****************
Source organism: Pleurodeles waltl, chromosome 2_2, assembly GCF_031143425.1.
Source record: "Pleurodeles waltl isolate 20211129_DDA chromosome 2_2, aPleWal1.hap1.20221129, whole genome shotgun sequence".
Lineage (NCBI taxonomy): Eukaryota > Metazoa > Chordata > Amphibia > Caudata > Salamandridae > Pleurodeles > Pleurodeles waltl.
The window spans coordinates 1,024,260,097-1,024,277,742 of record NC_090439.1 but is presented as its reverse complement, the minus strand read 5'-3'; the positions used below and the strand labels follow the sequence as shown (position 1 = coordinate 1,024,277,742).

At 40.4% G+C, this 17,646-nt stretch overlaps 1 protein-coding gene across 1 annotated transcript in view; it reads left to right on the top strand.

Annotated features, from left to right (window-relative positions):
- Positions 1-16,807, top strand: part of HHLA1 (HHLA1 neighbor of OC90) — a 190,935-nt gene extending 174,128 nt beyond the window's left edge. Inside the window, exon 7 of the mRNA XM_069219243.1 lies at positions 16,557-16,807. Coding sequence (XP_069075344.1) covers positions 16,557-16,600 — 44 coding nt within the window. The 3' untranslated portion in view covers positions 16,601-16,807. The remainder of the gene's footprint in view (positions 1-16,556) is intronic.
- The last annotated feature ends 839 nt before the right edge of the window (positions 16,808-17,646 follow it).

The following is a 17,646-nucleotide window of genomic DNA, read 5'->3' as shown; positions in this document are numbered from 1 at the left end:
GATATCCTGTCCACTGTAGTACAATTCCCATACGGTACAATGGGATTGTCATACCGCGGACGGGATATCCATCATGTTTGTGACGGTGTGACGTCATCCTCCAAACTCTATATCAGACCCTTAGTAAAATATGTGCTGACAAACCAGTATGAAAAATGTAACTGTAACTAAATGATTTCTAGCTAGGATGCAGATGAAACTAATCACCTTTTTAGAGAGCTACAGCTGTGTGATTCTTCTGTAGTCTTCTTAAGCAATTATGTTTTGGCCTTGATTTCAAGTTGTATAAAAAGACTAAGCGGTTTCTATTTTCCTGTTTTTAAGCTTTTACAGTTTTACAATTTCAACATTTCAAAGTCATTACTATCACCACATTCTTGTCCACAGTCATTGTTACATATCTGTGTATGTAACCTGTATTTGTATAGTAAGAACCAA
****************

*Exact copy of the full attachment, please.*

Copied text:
Source organism: Pleurodeles waltl, chromosome 2_2, assembly GCF_031143425.1.
Source record: "Pleurodeles waltl isolate 20211129_DDA chromosome 2_2, aPleWal1.hap1.20221129, whole genome shotgun sequence".
Lineage (NCBI taxonomy): Eukaryota > Metazoa > Chordata > Amphibia > Caudata > Salamandridae > Pleurodeles > Pleurodeles waltl.
The window spans coordinates 1,024,260,097-1,024,277,742 of record NC_090439.1 but is presented as its reverse complement, the minus strand read 5'-3'; the positions used below and the strand labels follow the sequence as shown (position 1 = coordinate 1,024,277,742).

At 40.4% G+C, this 17,646-nt stretch overlaps 1 protein-coding gene across 1 annotated transcript in view; it reads left to right on the top strand.

Annotated features, from left to right (window-relative positions):
- Positions 1-16,807, top strand: part of HHLA1 (HHLA1 neighbor of OC90) — a 190,935-nt gene extending 174,128 nt beyond the window's left edge. Inside the window, exon 7 of the mRNA XM_069219243.1 lies at positions 16,557-16,807. Coding sequence (XP_069075344.1) covers positions 16,557-16,600 — 44 coding nt within the window. The 3' untranslated portion in view covers positions 16,601-16,807. The remainder of the gene's footprint in view (positions 1-16,556) is intronic.
- The last annotated feature ends 839 nt before the right edge of the window (positions 16,808-17,646 follow it).

The following is a 17,646-nucleotide window of genomic DNA, read 5'->3' as shown; positions in this document are numbered from 1 at the left end:
GATATCCTGTCCACTGTAGTACAATTCCCATACGGTACAATGGGATTGTCATACCGCGGACGGGATATCCATCATGTTTGTGACGGTGTGACGTCATCCTCCAAACTCTATATCAGACCCTTAGTAAAATATGTGCTGACAAACCAGTATGAAAAATGTAACTGTAACTAAATGATTTCTAGCTAGGATGCAGATGAAACTAATCACCTTTTTAGAGAGCTACAGCTGTGTGATTCTTCTGTAGTCTTCTTAAGCAATTATGTTTTGGCCTTGATTTCAAGTTGTATAAAAAGACTAAGCGGTTTCTATTTTCCTGTTTTTAAGCTTTTACAGTTTTACAATTTCAACATTTCAAAGTCATTACTATCACCACATTCTTGTCCACAGTCATTGTTACATATCTGTGTATGTAACCTGTATTTGTATAGTAAGAACCAA